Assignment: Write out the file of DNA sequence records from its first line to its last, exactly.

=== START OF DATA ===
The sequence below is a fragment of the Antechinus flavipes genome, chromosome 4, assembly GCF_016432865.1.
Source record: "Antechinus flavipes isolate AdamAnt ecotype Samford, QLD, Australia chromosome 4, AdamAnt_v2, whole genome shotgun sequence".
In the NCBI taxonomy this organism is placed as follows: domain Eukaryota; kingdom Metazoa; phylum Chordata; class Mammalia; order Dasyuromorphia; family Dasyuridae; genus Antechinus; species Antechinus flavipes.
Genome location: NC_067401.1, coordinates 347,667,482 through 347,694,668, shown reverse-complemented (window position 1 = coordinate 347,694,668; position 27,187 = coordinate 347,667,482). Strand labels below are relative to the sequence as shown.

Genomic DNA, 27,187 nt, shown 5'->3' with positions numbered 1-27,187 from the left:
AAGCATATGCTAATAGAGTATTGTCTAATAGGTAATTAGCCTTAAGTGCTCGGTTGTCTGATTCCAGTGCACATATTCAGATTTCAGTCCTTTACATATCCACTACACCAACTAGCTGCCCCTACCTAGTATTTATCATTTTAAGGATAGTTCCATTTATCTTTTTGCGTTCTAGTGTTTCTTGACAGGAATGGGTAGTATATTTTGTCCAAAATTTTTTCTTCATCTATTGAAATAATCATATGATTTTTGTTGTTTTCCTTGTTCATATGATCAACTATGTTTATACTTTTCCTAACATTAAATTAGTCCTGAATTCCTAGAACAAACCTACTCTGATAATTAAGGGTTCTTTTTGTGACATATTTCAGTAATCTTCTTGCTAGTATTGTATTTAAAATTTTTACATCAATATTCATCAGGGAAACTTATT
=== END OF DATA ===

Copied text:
The sequence below is a fragment of the Antechinus flavipes genome, chromosome 4, assembly GCF_016432865.1.
Source record: "Antechinus flavipes isolate AdamAnt ecotype Samford, QLD, Australia chromosome 4, AdamAnt_v2, whole genome shotgun sequence".
In the NCBI taxonomy this organism is placed as follows: domain Eukaryota; kingdom Metazoa; phylum Chordata; class Mammalia; order Dasyuromorphia; family Dasyuridae; genus Antechinus; species Antechinus flavipes.
Genome location: NC_067401.1, coordinates 347,667,482 through 347,694,668, shown reverse-complemented (window position 1 = coordinate 347,694,668; position 27,187 = coordinate 347,667,482). Strand labels below are relative to the sequence as shown.

Genomic DNA, 27,187 nt, shown 5'->3' with positions numbered 1-27,187 from the left:
AAGCATATGCTAATAGAGTATTGTCTAATAGGTAATTAGCCTTAAGTGCTCGGTTGTCTGATTCCAGTGCACATATTCAGATTTCAGTCCTTTACATATCCACTACACCAACTAGCTGCCCCTACCTAGTATTTATCATTTTAAGGATAGTTCCATTTATCTTTTTGCGTTCTAGTGTTTCTTGACAGGAATGGGTAGTATATTTTGTCCAAAATTTTTTCTTCATCTATTGAAATAATCATATGATTTTTGTTGTTTTCCTTGTTCATATGATCAACTATGTTTATACTTTTCCTAACATTAAATTAGTCCTGAATTCCTAGAACAAACCTACTCTGATAATTAAGGGTTCTTTTTGTGACATATTTCAGTAATCTTCTTGCTAGTATTGTATTTAAAATTTTTACATCAATATTCATCAGGGAAACTTATT